The Hex hatch is over. It feels good to have the whole lake to choose from. You launch in the channel again, but this time the south lake calls. You answer.
There are two ways to fish: give the fish what they're eating in hopes they'll eat your imitation, or give them what you want them to eat and see if you can get them to eat it. Midges are hatching, and some caddis. A few fish are coming up for them. But muddlers are the menu you offer.
You don't find many fish; you don't seem to be able to make them eat a muddler. After awhile you cast and strip, not to make them eat it, but just to see if they will. You are surprised and delighted when you find two fish who will.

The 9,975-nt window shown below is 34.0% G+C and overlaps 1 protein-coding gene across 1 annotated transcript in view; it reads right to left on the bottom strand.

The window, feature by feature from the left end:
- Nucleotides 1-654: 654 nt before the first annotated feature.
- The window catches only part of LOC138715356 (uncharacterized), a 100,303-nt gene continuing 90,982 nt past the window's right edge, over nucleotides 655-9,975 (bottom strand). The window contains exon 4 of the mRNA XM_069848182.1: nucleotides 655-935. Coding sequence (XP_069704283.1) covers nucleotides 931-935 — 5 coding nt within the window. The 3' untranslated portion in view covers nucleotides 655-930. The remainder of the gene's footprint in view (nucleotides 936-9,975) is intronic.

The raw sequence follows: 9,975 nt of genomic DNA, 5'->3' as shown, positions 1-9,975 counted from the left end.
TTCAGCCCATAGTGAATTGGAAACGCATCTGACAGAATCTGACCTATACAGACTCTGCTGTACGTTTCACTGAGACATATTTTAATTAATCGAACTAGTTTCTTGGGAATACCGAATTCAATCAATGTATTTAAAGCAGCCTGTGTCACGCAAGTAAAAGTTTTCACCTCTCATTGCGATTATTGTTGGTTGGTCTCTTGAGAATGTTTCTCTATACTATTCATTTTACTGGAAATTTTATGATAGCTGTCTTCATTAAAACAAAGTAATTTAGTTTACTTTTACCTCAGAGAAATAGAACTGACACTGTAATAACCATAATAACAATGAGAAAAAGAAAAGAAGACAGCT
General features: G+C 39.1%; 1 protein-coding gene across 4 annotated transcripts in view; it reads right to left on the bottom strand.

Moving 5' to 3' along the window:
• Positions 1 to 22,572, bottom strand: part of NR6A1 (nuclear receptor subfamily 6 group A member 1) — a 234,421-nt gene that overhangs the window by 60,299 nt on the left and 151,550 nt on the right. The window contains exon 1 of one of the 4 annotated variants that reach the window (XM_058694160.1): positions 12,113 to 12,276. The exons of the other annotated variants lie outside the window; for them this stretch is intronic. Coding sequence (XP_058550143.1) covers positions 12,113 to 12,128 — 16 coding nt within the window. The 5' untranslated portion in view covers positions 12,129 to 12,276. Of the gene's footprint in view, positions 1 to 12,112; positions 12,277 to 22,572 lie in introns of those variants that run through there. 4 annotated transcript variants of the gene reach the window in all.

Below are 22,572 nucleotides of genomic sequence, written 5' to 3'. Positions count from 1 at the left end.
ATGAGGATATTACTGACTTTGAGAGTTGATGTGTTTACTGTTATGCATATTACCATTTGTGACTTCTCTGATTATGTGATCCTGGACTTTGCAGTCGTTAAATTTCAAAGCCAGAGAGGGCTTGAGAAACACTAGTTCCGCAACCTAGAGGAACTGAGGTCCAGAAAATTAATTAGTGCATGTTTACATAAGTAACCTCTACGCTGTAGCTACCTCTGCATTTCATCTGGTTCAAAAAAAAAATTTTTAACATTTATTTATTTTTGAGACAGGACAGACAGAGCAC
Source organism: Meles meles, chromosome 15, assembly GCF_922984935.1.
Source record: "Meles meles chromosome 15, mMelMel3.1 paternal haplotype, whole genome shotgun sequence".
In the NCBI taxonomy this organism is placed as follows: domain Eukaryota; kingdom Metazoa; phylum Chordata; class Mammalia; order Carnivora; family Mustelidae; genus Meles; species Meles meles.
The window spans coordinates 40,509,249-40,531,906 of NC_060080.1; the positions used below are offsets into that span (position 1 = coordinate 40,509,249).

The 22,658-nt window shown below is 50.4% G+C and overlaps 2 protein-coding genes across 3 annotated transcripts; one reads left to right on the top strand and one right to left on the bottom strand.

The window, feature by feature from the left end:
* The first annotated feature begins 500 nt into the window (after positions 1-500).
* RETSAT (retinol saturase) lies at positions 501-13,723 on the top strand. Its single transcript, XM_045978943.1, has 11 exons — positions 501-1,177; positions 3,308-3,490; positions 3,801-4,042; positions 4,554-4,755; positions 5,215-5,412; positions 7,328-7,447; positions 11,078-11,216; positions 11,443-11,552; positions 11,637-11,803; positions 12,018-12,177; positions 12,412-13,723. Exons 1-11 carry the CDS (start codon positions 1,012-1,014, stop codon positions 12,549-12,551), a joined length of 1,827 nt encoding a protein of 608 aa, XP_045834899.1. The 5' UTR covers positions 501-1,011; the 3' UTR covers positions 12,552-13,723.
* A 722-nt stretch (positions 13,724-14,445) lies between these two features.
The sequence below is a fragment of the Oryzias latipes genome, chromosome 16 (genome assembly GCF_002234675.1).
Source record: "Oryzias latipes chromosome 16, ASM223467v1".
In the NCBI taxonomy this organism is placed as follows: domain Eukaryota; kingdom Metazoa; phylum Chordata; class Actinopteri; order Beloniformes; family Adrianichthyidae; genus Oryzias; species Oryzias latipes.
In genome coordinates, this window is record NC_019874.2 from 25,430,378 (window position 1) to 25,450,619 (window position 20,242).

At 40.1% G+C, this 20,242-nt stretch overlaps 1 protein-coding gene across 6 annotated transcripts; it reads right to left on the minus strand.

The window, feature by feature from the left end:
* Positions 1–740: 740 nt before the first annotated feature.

A rainstorm rolls in from the southwest. This one sweeps across the lake. It takes you in like a long-lost friend.
Everything is washed clean. Everything can start fresh. You consider changing flies and tactics, then stay with what you're doing. The simplicity and rhythm, the clean lines of it, feel right. You have already attained completion. Now you want it to last.
You work your way back up the shoreline, each cast like a bead on a rosary.
Back in the channel you cast, then look at the moon, and miss a good fish. But you're glad to be looking at the moon.
A final fish takes your fly.
It comes like a pleasant afterthought.